#NotYourMascot: Thousands Protest 'Racist' Washington Team

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#NotYourMascot: Thousands Protest 'Racist' Washington Team

As many as four thousand protesters rallied outside the Washington-Minneapolis football game

Demonstrators wearing shirts with the Washington team logo that say: "Rethink." (Photo via Ruth Hopkins/Twitter)

Arriving in Minnesota to play their scheduled Sunday afternoon match, Washington football players were greeted by thousands of Native Americans and supporters who were there to declare: "We are not your mascot!"

According to the Washington Post, at least two thousand demonstrators carried signs, banged drums and chanted outside the University of Minnesota TCF Bank Stadium, in what organizers expect will be the largest-ever protest against the name of the Washington Redskins. Participants traveled from as far as Kentucky, Indiana, North Dakota, Montana and Oklahoma. 

"'Redskins' is an offensive racial slur and stereotype. The continued use of mascots and team names in sports has resulted in widespread racial, cultural, and spiritual stereotyping that promotes hatred and disrespect toward Native people," wrote the protest organizers, a coalition of grassroots organizations dubbed #NotYourMascot. The coalition includes local chapters of Idle No More, local chapters of the American Indian Movement, United Urban Warrior Society, Protect Our Manoomin, Twin Cities Save the Kids, Minnesota Two Spirit Society and several other organizations.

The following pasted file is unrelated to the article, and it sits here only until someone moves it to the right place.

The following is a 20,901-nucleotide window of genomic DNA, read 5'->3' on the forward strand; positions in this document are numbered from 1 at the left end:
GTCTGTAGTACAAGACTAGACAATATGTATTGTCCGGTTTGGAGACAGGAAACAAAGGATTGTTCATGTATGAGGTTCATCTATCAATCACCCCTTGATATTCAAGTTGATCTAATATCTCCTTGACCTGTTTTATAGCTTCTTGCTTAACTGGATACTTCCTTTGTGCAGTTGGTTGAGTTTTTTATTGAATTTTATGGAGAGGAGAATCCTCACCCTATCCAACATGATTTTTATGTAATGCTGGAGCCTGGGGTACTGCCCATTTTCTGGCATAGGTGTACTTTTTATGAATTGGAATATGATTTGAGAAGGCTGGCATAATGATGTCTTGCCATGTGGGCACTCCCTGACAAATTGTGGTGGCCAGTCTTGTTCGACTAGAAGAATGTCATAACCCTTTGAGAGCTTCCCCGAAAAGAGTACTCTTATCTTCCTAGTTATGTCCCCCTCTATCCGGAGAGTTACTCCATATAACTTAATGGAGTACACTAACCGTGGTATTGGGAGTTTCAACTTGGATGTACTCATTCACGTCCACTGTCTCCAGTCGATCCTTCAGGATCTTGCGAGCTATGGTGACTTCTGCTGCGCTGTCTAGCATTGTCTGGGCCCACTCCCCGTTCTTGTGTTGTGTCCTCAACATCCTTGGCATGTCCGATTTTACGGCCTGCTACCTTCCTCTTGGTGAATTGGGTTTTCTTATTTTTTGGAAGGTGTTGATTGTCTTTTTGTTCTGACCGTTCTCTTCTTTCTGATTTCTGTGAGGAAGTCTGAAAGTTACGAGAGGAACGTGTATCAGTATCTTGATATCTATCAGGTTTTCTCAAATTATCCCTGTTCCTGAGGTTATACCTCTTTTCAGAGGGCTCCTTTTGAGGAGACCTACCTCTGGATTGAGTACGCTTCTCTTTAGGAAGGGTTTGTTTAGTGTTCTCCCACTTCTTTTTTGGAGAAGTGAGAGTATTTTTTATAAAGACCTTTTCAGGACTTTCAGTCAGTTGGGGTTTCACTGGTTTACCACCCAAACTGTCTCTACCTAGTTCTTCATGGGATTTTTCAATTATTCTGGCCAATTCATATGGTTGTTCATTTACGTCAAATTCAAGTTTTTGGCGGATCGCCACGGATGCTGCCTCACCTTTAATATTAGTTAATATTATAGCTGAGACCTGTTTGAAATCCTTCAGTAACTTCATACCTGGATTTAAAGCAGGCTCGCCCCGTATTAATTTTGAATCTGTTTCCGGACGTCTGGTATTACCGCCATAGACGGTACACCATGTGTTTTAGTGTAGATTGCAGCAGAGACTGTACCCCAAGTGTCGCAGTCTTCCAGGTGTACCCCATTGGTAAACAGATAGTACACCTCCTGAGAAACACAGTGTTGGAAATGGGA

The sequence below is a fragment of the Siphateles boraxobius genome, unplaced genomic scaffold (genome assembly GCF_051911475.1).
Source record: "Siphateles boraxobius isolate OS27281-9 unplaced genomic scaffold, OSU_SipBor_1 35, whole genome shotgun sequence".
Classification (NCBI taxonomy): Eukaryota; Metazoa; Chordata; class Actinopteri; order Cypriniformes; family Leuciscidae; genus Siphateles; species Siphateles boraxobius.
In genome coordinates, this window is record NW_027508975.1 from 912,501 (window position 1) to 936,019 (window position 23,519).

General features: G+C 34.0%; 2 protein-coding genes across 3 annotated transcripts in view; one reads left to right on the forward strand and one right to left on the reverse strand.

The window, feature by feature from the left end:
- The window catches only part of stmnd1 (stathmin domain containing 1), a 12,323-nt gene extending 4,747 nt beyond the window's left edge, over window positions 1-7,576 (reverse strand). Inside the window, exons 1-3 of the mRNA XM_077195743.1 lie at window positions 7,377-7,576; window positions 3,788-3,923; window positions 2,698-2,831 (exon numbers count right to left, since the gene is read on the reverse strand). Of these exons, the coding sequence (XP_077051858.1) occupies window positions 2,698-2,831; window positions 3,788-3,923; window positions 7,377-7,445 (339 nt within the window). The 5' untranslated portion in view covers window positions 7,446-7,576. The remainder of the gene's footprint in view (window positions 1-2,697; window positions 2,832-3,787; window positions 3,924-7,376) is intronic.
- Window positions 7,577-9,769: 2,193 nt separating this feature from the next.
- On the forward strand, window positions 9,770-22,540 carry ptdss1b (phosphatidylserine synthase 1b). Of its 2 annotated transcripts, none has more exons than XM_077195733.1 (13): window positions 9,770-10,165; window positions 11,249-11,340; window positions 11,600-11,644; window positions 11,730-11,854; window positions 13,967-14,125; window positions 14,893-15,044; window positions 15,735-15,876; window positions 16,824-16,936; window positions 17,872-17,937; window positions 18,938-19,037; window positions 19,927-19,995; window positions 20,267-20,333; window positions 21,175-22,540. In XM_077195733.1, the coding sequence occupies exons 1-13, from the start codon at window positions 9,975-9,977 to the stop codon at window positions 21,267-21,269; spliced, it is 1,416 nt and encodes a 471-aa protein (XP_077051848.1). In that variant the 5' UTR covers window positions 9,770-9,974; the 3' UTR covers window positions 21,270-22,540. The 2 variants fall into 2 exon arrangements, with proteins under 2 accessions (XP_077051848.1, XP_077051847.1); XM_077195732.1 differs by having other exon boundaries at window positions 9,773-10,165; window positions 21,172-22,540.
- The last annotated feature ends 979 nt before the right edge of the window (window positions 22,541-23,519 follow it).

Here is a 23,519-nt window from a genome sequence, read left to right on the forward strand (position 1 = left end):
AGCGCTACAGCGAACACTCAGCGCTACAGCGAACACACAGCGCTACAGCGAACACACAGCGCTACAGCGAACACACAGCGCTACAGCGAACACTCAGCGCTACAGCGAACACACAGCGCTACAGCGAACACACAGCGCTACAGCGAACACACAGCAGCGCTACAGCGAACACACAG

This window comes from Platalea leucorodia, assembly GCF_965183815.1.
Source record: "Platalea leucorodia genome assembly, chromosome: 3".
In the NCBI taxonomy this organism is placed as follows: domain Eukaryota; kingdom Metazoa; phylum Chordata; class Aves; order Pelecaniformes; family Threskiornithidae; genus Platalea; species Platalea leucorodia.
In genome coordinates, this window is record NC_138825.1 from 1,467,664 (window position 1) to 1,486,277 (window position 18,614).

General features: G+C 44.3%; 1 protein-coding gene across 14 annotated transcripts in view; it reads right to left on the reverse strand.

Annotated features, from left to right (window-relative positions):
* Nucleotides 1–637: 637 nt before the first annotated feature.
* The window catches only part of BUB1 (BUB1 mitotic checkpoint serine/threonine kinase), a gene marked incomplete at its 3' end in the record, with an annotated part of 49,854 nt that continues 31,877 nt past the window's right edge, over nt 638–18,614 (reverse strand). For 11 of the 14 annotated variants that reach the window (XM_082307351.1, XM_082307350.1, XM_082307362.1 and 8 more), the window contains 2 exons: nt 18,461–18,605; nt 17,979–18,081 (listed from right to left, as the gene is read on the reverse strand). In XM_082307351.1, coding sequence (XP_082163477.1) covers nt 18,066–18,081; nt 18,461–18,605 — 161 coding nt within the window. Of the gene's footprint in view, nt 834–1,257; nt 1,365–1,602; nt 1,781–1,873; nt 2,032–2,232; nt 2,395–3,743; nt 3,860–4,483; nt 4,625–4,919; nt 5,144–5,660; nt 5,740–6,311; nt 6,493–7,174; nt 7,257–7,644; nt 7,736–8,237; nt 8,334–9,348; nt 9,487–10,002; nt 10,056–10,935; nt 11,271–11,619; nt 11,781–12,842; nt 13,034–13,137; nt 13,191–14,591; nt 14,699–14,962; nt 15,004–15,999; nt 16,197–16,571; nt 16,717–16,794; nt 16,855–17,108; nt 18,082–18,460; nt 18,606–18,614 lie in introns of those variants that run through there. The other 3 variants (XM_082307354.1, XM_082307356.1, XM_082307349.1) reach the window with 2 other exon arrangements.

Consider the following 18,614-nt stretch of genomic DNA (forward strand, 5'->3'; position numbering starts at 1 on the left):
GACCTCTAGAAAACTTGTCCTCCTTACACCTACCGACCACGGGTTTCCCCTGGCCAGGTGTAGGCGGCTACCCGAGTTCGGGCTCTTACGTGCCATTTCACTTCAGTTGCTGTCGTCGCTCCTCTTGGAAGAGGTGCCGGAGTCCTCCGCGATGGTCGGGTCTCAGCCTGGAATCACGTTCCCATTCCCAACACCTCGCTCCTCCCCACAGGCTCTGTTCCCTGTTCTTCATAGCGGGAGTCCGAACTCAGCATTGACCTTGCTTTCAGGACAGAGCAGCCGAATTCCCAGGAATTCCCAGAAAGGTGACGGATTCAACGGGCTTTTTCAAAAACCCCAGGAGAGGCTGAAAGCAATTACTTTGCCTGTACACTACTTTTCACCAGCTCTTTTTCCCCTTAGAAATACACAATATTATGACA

According to the Star-Tribune, "Minneapolis Mayor Betsy Hodges led the throng in a chant of 'Change the Name.'  Hodges then said to the gathering, 'I have a message to the Washington team: The clock is ticking on your name … it is more than an insult. It’s hate.'"

Despite the growing criticism of the mascot, which many say is 'inherently racist' and 'disparaging' of Native Americans, team owner Daniel Snyder has vowed that he will "never" change the team's name.

The Star-Tribune estimated that at least 3,000 protesters were present by 10:30 AM while some reports said the crowd was as big as 4,000.

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